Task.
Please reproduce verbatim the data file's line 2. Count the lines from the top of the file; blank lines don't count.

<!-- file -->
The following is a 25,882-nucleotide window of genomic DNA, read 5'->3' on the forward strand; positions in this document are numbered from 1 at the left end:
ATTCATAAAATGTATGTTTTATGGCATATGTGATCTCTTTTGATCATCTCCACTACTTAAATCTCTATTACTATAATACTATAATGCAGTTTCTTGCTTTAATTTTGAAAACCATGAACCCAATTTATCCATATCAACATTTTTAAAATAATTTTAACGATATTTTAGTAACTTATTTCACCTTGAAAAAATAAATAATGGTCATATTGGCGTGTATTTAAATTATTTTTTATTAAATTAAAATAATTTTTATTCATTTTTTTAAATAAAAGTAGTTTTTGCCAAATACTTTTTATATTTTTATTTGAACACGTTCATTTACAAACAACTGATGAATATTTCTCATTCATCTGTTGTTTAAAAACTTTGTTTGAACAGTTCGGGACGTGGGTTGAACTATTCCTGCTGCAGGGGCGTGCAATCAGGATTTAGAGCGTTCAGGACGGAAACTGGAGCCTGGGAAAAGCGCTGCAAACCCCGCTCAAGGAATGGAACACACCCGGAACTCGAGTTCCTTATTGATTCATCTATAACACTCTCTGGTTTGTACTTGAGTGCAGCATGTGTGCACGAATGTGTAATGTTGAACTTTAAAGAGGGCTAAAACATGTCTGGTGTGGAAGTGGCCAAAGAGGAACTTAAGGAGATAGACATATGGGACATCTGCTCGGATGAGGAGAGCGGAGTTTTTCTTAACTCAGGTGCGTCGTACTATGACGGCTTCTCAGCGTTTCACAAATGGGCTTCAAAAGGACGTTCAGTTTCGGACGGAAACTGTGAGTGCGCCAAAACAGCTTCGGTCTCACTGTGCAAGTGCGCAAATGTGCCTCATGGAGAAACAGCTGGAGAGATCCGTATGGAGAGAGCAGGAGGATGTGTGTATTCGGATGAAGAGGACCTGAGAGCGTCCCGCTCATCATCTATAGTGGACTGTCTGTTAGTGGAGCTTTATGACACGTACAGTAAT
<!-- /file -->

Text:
ATTCATAAAATGTATGTTTTATGGCATATGTGATCTCTTTTGATCATCTCCACTACTTAAATCTCTATTACTATAATACTATAATGCAGTTTCTTGCTTTAATTTTGAAAACCATGAACCCAATTTATCCATATCAACATTTTTAAAATAATTTTAACGATATTTTAGTAACTTATTTCACCTTGAAAAAATAAATAATGGTCATATTGGCGTGTATTTAAATTATTTTTTATTAAATTAAAATAATTTTTATTCATTTTTTTAAATAAAAGTAGTTTTTGCCAAATACTTTTTATATTTTTATTTGAACACGTTCATTTACAAACAACTGATGAATATTTCTCATTCATCTGTTGTTTAAAAACTTTGTTTGAACAGTTCGGGACGTGGGTTGAACTATTCCTGCTGCAGGGGCGTGCAATCAGGATTTAGAGCGTTCAGGACGGAAACTGGAGCCTGGGAAAAGCGCTGCAAACCCCGCTCAAGGAATGGAACACACCCGGAACTCGAGTTCCTTATTGATTCATCTATAACACTCTCTGGTTTGTACTTGAGTGCAGCATGTGTGCACGAATGTGTAATGTTGAACTTTAAAGAGGGCTAAAACATGTCTGGTGTGGAAGTGGCCAAAGAGGAACTTAAGGAGATAGACATATGGGACATCTGCTCGGATGAGGAGAGCGGAGTTTTTCTTAACTCAGGTGCGTCGTACTATGACGGCTTCTCAGCGTTTCACAAATGGGCTTCAAAAGGACGTTCAGTTTCGGACGGAAACTGTGAGTGCGCCAAAACAGCTTCGGTCTCACTGTGCAAGTGCGCAAATGTGCCTCATGGAGAAACAGCTGGAGAGATCCGTATGGAGAGAGCAGGAGGATGTGTGTATTCGGATGAAGAGGACCTGAGAGCGTCCCGCTCATCATCTATAGTGGACTGTCTGTTAGTGGAGCTTTATGACACGTACAGTAAT